According to the Iranian website Baztab, Rafsanjani's remarks were shared by Mashaal, who was quoted as saying that he expressed "the most" profound appreciation on behalf of Palestinians for Ahmadinejad remarks.

Another hardline Palestinian group, Islamic Jihad, has also welcomed Ahmadinehad's anti-Israeli remarks. "What Ahmadinejad said recently in Mecca, expressed exactly the thoughts of all Muslim believers, wherever they are and whatever their political position," Islamic Jihad leader, Sheikh Khazar Habib, said in an interview with the satellite television channel Al Alam.

Brazil Probes If Eichmann Aide is Hiding in Country

By Ha'aretz

The Brazilian police are investigating whether a suspect living in the country under an assumed name is the most-wanted Nazi criminal, Alois Brunner. The Brazilian announcement came after it received a number of requests from several countries calling for Brunner's extradition.

The Austrian-born Brunner, who is 95 if he is still alive, is believed to have spent the past 40 years in Syria under the assumed name of Dr. Georg Fischer before moving to South America. During World War II, Brunner was Adolf Eichmann's assistant.

The man suspected by Brazil denies any connection to Brunner. Ha'aretz has discovered that he is currently on vacation in Lucerne, Switzerland. He said in a telephone call last night that he was born in Switzerland in 1939.

Brazilian police sources said they had found Brunner in Salvador de Bahia. The man was carrying papers claiming he was born in Switzerland in 1939 and received permanent residence in Brazil in 1999. Brazilian police believed the papers were forged and turned to Interpol, but in the interim, the man left for Switzerland.

The man whom Ha'aretz spoke to speaks Portuguese with a foreign accent. He said he plans to return to Brazil next month, and his voice sounded younger than that of a 95-year-old.

The Brazilian police sent a letter in May to Interpol, after Parisian officials said they had suspicions that Brunner was living in Brazil. The Interpol unit sent requests to a number of countries, including Israel, asking them to provide information that could help identify the Nazi criminal.

Chief Superintendent Asher Ben-Artzi, who is in charge of contacts with Interpol at national police headquarters, spent the last few months trying to track down Brunner's fingerprints or other identification from archives. He also turned to the Simon Wiesenthal Center for assistance. However, all such attempts were unsuccessful, and Israel informed the Brazilians it had found no proof.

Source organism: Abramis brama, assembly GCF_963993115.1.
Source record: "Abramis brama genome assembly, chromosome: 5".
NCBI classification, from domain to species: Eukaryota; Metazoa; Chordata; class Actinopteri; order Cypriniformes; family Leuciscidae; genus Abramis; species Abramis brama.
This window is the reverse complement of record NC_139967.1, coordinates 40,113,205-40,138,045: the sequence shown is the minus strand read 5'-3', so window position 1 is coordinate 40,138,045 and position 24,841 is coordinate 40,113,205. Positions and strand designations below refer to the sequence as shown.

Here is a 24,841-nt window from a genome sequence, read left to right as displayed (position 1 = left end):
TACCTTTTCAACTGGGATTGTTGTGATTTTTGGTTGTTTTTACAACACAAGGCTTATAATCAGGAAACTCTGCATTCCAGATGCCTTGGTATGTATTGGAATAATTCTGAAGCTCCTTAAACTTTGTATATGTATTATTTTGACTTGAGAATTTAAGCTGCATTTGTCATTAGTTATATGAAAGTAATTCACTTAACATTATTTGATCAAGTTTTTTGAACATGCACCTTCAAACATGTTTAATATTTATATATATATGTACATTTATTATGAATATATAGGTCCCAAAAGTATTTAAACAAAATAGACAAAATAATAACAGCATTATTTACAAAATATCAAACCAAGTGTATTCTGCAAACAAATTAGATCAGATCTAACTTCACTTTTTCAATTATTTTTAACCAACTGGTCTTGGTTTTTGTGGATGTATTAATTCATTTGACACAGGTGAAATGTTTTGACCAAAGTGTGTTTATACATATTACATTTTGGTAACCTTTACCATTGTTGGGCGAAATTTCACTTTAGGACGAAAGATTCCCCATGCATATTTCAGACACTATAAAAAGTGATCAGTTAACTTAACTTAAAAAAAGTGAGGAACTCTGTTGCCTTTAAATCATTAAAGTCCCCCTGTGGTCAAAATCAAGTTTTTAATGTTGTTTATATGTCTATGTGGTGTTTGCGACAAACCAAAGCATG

However, the Brazilian police had another lead. They were informed that Brunner had twice been injured by letter bombs sent to him while he was in Syria. In 1961, he was assumed to have lost his left eye due to the explosion of a letter bomb sent to him in Damascus. Almost 20 years later, in 1980, he lost three fingers in a similar incident. According to international media reports, the Mossad sent the letter bombs to Brunner.

Brunner managed to escape from Germany at the end of World War II, and is believed to have gone to Syria via Egypt. He was tried in France in 1945, and has been wanted ever since. At the beginning of the 1990s, rumors surfaced that he had reached South America.

In May 1995, a discussion was held in the Austrian parliament regarding whether the Austrian Embassy in Cairo had mistakenly granted Brunner a new passport under an assumed name.

Informed Israeli sources said last night that Brazil had never shown great interest in searching for Nazi war criminals. The current Brazilian moves are the result of pressure from Paris, they added.

German Officers 'Knew of Holocaust'

By Murdo MacLeod

High-ranking German officers knew much more about Adolf Hitler's plans to murder millions of Jews than previously thought, according to newly revealed transcripts of conversations between captured generals.

During the Second World War, British intelligence secretly bugged the cells occupied by some of the most senior German army, navy and air force commanders who had been captured by the Allies.

The transcripts have only recently been made available to researchers and show that: Senior Luftwaffe officers mused together at the end of 1943 that millions of Jews had already been killed; General Dietrich von Choltitz, the German commander who defied Hitler's orders by not allowing Paris to be destroyed, admitted that he had been involved in killing Jews; Field Marshal Erwin Rommel had been fully briefed about the 1944 attempt to kill the Nazi leader, and refused to betray the plotters.